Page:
A MONTHLY SUPPLEMENT OF RAKAN SARAWAK BULLETIN

(People, events, activities and programmes which make for a total quality-managed Sarawak Civil Service)

ISSN 1394-5726

 
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MADE IN MALAYSIA A Thin Line Between Imported and Exported Goods

'To import is to bring in, especially foreign goods or services to a country.'

'To export is to sell or send goods or services to another country.'

The business to be in now is in the export business because with the pegging of the Ringgit to the US dollars at 3.80 by the governmment, it has given Malaysia a competitive edge in the world market.

More and more products in the electronics and retails sectors are being assembled or manufactured in Malaysia for the export markets, be it in parts or the whole product.

A precentage of these made-in-Malaysia products are also sold in the local markets.

Strangely enough though, a closer look into the import and export sector reveals that there are made-in-Malaysia goods targeted for export being re-marketed back into Malaysia, thereby bearing the status of imported goods - without ever going abroad.

How is that possible? It is possible because of the Port Klang Distribution Park (PKDP) which was set up in 1991.

PKDP is a free commercial zone warehouse and started its first operation in 1993.

According to Encik Izani Osman, the Human Resource/Administration Officer in PKDP, the warehouse mainly services the Klang Valley area.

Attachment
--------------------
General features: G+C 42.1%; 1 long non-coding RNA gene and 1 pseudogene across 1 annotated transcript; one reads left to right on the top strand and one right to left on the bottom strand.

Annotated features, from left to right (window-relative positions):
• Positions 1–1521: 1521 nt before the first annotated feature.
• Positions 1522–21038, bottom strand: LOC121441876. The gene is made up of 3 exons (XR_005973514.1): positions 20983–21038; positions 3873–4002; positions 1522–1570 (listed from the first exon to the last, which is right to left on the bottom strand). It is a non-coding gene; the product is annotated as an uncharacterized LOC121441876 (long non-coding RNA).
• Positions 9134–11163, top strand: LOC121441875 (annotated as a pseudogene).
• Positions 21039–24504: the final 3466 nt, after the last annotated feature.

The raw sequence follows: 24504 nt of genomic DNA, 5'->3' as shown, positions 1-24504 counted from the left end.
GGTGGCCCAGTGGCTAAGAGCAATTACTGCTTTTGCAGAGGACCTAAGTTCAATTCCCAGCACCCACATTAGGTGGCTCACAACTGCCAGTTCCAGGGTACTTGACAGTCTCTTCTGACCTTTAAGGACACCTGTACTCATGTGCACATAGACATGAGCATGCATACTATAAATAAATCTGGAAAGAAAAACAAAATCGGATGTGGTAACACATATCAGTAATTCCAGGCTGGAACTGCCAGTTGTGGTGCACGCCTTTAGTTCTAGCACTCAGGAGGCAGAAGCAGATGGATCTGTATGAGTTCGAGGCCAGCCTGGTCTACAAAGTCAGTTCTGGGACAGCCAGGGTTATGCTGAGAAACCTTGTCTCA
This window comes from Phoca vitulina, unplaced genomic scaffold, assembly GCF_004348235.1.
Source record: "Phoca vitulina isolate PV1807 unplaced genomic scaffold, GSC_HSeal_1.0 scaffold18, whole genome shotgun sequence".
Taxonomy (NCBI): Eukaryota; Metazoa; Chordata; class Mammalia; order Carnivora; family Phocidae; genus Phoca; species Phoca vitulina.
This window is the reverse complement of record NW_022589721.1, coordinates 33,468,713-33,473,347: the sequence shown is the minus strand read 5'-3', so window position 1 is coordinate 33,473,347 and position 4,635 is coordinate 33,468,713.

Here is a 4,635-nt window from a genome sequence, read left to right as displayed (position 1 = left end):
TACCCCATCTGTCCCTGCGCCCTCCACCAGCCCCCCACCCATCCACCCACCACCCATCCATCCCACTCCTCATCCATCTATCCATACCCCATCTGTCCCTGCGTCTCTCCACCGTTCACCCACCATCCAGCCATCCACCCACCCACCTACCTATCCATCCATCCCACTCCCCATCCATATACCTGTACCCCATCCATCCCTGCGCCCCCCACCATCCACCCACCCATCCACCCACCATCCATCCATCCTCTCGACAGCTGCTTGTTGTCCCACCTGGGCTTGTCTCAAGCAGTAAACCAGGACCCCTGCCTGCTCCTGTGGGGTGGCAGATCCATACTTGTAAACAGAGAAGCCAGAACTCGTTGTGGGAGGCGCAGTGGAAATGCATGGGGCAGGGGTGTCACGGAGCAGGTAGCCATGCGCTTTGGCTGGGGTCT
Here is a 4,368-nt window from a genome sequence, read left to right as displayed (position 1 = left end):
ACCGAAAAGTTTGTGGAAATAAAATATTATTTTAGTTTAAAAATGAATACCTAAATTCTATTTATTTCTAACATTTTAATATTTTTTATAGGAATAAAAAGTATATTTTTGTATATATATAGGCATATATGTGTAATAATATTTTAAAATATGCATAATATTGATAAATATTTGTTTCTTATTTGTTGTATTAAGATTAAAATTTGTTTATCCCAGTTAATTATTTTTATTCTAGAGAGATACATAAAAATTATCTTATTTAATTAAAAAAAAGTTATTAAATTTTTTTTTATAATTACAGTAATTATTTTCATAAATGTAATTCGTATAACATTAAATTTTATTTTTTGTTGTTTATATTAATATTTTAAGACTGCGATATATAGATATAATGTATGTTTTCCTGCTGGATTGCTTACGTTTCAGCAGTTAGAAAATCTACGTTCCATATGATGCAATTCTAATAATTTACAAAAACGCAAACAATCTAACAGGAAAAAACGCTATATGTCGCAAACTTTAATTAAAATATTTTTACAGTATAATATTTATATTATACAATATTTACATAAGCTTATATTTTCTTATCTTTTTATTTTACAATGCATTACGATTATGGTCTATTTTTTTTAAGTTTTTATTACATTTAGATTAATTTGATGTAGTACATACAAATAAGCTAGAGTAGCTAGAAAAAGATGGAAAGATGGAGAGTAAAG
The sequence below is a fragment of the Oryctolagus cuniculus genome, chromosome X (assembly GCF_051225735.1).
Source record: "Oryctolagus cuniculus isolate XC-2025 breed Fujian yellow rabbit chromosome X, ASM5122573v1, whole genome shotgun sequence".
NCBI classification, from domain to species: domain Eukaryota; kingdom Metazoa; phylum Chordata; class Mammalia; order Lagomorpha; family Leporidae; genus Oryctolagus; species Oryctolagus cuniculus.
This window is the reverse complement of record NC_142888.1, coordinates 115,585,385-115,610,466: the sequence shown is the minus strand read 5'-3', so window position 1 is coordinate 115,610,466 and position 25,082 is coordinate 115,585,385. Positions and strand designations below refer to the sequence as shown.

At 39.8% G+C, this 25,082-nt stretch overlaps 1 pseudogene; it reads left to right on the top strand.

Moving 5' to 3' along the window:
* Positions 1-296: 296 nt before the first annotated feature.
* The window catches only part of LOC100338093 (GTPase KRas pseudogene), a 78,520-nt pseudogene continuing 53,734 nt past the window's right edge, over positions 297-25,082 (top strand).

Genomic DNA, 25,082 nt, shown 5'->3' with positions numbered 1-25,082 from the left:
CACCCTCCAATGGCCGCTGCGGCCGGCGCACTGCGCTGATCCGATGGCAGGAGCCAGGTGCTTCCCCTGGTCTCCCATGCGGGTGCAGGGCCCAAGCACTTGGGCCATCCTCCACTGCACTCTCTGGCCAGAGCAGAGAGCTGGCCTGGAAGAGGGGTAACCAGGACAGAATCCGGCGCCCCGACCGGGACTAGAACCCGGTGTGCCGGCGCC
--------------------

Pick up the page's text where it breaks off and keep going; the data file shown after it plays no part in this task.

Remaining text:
The charge for the overnight storage at PKDP ranges from RM50-RM150 depending on the size and space taken by the goods (e.g., 1 ton or 4 footer). Other warehouse providing such storage space are located in Sungei Way, S. Prai and others.

The state of Johor uses the Singapore warehouse facilities because of logistics and proximity. However,  lorries crossing into Singapore have to pay a levy of RM200 each.

The PKDP is important for manufacturers with the Licence Manufacturer Warehouse (LWM) status.

The LMW status companies are entitled to tax exemption on raw materials (100%), but the finished products must follow the standard ratio of 80% for export and 20% for local comsumption approved by MIDA.

The role of PKDP comes in when manufacturers face products axcess usually due to inability to sell the full 80% overseas, or when local market demand is more than exports.

At PKDP, excess goods for export are re-imported back in via the import/ export documentation known as K1 (import) and K2 (export).

An example, the Casio calculator display panel and casing are produced in Malaysia. Casio A Sdn Bhd will export out products using K2 (stored overnight in PKDP), and then Casio B Sdn Bhd will re-import back in using Form K1.

Essentially, on paper, the buyer and seller of the products are different. This channel also assist in reducing shipping costs of overseas markets.

Fortunately for consumers, the thin line separating imported and exported Made-in-Malaysia goods holds no cause for concern with regards to product cost.

Whether the products are for local market, or as exported goods being imported back in, the pricing remains the same because the company involved is the same, e.g., the Casio brand. Other known made-in-Malaysia brands include Sharp and Bonia.


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